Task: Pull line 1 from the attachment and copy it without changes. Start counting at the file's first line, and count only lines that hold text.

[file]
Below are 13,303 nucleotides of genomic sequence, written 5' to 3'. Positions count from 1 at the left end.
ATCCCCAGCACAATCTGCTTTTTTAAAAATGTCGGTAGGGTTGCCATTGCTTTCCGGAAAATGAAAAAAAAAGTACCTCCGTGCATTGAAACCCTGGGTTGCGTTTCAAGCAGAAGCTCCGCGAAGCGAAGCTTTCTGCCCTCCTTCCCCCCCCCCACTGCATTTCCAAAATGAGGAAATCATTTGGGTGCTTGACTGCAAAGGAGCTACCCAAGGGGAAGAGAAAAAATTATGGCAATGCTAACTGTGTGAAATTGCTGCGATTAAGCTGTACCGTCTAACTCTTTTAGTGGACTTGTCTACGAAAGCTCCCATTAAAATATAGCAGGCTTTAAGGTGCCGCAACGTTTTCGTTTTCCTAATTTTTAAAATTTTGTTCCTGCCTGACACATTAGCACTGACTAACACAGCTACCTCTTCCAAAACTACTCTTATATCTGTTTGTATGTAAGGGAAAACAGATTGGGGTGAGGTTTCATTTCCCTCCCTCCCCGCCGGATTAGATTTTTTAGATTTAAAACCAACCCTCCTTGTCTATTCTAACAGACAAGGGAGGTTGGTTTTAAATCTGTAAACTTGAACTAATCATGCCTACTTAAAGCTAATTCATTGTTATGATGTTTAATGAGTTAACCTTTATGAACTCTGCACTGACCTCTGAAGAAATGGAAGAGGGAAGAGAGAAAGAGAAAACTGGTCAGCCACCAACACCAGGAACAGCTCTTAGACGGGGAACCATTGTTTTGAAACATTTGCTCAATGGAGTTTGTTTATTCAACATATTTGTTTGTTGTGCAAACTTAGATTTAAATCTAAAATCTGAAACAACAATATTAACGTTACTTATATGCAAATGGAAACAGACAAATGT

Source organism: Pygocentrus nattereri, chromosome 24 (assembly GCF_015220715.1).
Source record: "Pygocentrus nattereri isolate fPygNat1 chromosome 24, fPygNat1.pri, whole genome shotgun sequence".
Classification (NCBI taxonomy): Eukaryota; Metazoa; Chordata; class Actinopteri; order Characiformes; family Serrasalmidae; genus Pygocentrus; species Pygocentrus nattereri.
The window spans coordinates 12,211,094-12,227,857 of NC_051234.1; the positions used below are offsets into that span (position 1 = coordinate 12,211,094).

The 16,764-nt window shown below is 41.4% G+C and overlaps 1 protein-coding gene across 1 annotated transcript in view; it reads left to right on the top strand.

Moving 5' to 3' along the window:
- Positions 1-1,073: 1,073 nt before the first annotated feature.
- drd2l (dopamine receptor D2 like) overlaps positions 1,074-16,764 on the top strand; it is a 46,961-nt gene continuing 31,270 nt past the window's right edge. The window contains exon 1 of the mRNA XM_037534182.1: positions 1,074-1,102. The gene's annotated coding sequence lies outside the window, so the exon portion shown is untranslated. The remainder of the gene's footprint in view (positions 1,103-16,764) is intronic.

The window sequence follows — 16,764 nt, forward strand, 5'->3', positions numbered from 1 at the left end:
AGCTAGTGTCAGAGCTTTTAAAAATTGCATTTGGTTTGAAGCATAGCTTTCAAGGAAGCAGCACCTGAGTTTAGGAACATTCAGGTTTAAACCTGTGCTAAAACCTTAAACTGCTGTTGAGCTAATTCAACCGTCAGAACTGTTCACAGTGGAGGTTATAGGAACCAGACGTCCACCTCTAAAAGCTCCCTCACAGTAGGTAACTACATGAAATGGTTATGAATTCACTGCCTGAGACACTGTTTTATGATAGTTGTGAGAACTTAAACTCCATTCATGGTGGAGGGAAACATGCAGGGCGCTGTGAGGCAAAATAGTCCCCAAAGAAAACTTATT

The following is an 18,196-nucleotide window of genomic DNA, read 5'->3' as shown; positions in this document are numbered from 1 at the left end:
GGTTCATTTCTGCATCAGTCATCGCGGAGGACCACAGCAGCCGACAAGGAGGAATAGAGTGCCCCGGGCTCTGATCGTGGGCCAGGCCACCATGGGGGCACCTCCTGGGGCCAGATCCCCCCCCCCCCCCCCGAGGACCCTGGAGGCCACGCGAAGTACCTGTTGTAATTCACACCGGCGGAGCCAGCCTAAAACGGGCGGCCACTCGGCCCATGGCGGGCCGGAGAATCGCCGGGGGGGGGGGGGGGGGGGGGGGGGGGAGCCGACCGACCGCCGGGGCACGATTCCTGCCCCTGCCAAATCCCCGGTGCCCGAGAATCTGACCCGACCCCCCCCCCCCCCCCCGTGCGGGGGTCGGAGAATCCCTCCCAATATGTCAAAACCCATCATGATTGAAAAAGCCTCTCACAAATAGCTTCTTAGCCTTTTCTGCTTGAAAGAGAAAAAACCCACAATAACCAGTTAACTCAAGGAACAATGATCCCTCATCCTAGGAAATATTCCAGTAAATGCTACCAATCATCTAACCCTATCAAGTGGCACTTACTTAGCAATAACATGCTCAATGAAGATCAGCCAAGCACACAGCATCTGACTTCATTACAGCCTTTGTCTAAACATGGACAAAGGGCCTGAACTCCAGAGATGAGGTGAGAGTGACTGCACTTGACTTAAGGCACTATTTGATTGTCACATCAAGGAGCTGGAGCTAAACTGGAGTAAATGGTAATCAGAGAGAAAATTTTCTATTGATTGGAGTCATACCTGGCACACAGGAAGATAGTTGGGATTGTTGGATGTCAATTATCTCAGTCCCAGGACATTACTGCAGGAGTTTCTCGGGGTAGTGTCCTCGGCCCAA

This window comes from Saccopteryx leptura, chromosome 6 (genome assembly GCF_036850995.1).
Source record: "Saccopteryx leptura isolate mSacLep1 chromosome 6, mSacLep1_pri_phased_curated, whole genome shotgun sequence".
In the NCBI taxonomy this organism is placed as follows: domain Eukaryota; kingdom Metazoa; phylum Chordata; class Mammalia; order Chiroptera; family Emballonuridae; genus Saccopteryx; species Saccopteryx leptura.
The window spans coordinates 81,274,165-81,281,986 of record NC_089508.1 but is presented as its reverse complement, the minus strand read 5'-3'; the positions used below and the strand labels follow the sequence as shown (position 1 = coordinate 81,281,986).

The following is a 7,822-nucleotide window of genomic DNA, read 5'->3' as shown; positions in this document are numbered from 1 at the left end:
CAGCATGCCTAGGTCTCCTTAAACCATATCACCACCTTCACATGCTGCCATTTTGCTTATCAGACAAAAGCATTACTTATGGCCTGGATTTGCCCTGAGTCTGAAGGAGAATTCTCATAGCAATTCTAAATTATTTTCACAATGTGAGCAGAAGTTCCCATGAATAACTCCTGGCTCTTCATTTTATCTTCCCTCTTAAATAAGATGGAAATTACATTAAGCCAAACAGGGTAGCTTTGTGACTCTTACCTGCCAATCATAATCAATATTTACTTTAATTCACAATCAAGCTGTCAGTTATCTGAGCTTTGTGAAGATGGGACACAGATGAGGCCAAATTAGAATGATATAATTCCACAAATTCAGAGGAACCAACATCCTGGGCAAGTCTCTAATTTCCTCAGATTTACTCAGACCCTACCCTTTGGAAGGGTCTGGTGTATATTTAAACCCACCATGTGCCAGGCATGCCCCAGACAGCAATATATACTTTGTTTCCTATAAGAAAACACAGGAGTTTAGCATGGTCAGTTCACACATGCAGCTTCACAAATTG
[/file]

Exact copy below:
Below are 13,303 nucleotides of genomic sequence, written 5' to 3'. Positions count from 1 at the left end.